The purpose of illness
A personal story and biblical reflectionby Brian Stucky
The test results came. Another diagnosis. Another chronic illness. I couldn’t even say the name of it for three days. So unfair. Not just because of the condition itself but because this is just the latest in a long list of chronic conditions I’ve acquired. And every time, my attention drifts away when the doctor says, “Well, there’s no known cause and no known cure … with a few adjustments, you can live a nearly normal life … there are some treatments we can try… the good news is …” And every time, I think, I’m way too young for this.
Then I just plain got angry with God. “What’s wrong, God, isn’t it enough? You’ve got to pile some more misery onto me?” I shouted. You mean God wants me to have this? If this is the will of God, I want no part of it.
Paul spoke in 2 Corinthians of a thorn in the flesh to keep him humble. How about four or five thorns in the flesh? I have often thought that, too, while praying for humility. But tell me exactly how I have been too arrogant for you, God? Silence. What have I done to deserve this? Silence. All right, God. Whatever you want. I’ll do anything.
I ran through the mental checklist of the five stages of grieving: shock, denial, anger, bargaining with God, then finally acceptance. But my mind just drifted elsewhere.
Rewind to a couple of years ago. My psychiatrist uncle passed away. In his last few days, friends and family were able to say goodbye. His worn-out body simply could no longer endure his long list of illnesses, from teenage polio on down. At his funeral, even those who knew him well were blessed by stories of his healing presence to others, in spite of his own suffering. I tried to ponder the meaning of it all. I’m still pondering today.
So after years of health conditions slowing me, I’m wondering how I got here. A lot is genetics. After all, I was once an athlete; I’ve never abused drugs or alcohol, or lived dangerously (unless you count a couple of college pranks). Maybe this is just what 50 looks like. A sense of mortality looms.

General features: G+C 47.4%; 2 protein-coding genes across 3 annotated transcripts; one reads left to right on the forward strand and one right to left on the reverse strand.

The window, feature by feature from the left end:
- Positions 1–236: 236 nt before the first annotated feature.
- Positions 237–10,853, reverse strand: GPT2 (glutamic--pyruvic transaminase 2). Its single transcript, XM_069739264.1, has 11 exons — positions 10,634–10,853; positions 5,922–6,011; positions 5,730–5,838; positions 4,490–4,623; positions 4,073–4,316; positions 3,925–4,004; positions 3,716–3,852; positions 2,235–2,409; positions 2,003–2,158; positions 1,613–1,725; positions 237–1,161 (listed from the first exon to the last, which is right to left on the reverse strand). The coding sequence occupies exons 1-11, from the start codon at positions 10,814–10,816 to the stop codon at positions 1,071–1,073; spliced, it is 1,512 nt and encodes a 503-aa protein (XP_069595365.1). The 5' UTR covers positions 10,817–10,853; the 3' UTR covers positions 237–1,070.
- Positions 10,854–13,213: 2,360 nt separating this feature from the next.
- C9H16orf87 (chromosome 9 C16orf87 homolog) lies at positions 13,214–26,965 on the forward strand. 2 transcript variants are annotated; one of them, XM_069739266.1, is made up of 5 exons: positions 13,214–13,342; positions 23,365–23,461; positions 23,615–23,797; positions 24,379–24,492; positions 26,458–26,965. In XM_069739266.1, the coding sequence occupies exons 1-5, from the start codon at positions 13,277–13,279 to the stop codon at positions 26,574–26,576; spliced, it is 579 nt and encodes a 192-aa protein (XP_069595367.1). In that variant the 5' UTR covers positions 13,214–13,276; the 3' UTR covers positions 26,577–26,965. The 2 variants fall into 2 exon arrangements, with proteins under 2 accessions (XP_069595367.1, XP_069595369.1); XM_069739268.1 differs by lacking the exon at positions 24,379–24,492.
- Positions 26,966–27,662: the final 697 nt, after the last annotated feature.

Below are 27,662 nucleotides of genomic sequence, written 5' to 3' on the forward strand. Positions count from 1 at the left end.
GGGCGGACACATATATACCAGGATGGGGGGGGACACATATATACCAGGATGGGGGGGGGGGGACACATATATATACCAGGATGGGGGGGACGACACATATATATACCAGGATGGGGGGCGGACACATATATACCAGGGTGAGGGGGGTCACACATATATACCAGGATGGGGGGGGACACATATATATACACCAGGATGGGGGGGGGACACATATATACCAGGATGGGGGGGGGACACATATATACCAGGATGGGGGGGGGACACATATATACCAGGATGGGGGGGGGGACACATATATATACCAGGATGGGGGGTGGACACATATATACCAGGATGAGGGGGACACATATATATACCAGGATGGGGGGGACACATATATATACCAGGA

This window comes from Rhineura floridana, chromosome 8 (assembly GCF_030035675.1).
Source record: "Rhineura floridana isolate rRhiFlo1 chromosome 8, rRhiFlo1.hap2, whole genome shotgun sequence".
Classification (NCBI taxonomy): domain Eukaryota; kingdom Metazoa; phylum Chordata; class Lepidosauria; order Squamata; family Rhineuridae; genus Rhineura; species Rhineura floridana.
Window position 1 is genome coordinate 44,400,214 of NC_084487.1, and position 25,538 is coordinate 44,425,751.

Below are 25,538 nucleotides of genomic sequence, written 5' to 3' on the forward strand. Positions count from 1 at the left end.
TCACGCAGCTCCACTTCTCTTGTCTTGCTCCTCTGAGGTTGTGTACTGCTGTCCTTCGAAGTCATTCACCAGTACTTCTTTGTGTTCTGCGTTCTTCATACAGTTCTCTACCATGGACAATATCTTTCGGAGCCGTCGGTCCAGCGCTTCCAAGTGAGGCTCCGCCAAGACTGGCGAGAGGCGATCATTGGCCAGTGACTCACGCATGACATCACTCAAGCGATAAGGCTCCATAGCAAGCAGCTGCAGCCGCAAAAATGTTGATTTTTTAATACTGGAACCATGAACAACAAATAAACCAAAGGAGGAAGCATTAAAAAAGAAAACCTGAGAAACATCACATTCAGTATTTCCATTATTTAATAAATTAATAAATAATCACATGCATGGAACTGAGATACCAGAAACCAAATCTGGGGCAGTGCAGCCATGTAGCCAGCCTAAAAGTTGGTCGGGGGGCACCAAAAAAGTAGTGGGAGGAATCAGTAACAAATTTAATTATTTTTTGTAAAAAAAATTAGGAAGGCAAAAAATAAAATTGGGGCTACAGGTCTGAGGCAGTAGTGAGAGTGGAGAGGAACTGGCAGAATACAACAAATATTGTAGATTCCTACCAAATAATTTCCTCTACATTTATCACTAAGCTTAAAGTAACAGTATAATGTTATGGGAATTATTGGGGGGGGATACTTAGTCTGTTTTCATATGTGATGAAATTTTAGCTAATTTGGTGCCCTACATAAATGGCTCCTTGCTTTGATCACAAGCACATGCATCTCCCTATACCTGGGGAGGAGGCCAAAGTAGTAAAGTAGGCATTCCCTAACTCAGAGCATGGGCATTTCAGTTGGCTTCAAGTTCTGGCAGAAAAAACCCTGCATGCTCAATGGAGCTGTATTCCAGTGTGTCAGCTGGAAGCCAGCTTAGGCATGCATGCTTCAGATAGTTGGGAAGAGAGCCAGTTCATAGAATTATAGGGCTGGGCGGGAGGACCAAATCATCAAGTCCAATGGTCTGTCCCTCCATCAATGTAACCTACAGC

It’s hard to repeat, “God’s grace is sufficient for me.” I’m not sure I even know what that means. Am I just supposed to sit there and take it? It makes no sense to me right now. Harold S. Kushner’s book When Bad Things Happen to Good People answers some questions but not nearly all. The illnesses have not gone away, and I still try to cope. There are good days, but there are days when coping is just so hard. The Sunday school discussion of whether God caused the tornado or allowed it has worn thin.
I’m tired of having a thorn in the flesh. I’m tired of the cross to bear. I’m tired of being tested, and I never had Job’s wealth to begin with. Don’t tell me it’s a challenge—a challenge is like climbing a mountain or parallel parking in a tight place, so don’t call it a challenge to make me feel better with semantics. Don’t tell me this is character building. I’ve got my fill of character building. It makes no sense that we are supposed to discover our spiritual gifts so that we can better serve the church and God’s kingdom, but then he takes away or lessens my ability to serve him. Why? I can accept that maybe God does not cause the bad things that happen to us. Sometimes they just happen.
Is there a purpose for illness? A purpose God has for tragedies and hard times? Wouldn’t it be easier to “curse God and die”? What does healing mean when there is no healing? What does healing look like then? Are there other paths? Are we ever meant not to heal so that we find other truths God is telling us?
Our Sunday school class once discussed when we felt our faith was strongest or weakest. To some, faith could be weakest when prayers aren’t answered, frustration mounts or loss of control is felt. Perhaps it’s the tragic loss of a child or parent. Where is God then? There’s supposed to be a saying that God will not put on us more than we can bear. But that’s not even in the Bible. The misinterpreted passage is 1 Corinthians 10:13 (NIV): “No temptation has seized you except what is common to man. And God is faithful; he will not let you be tempted beyond what you can bear. But when you are tempted, he will also provide a way out so that you can stand up under it.” Do some receive more than their share of testing? Of course. Suffering has the potential to devastate faith in God. But is it testing that makes our faith weak?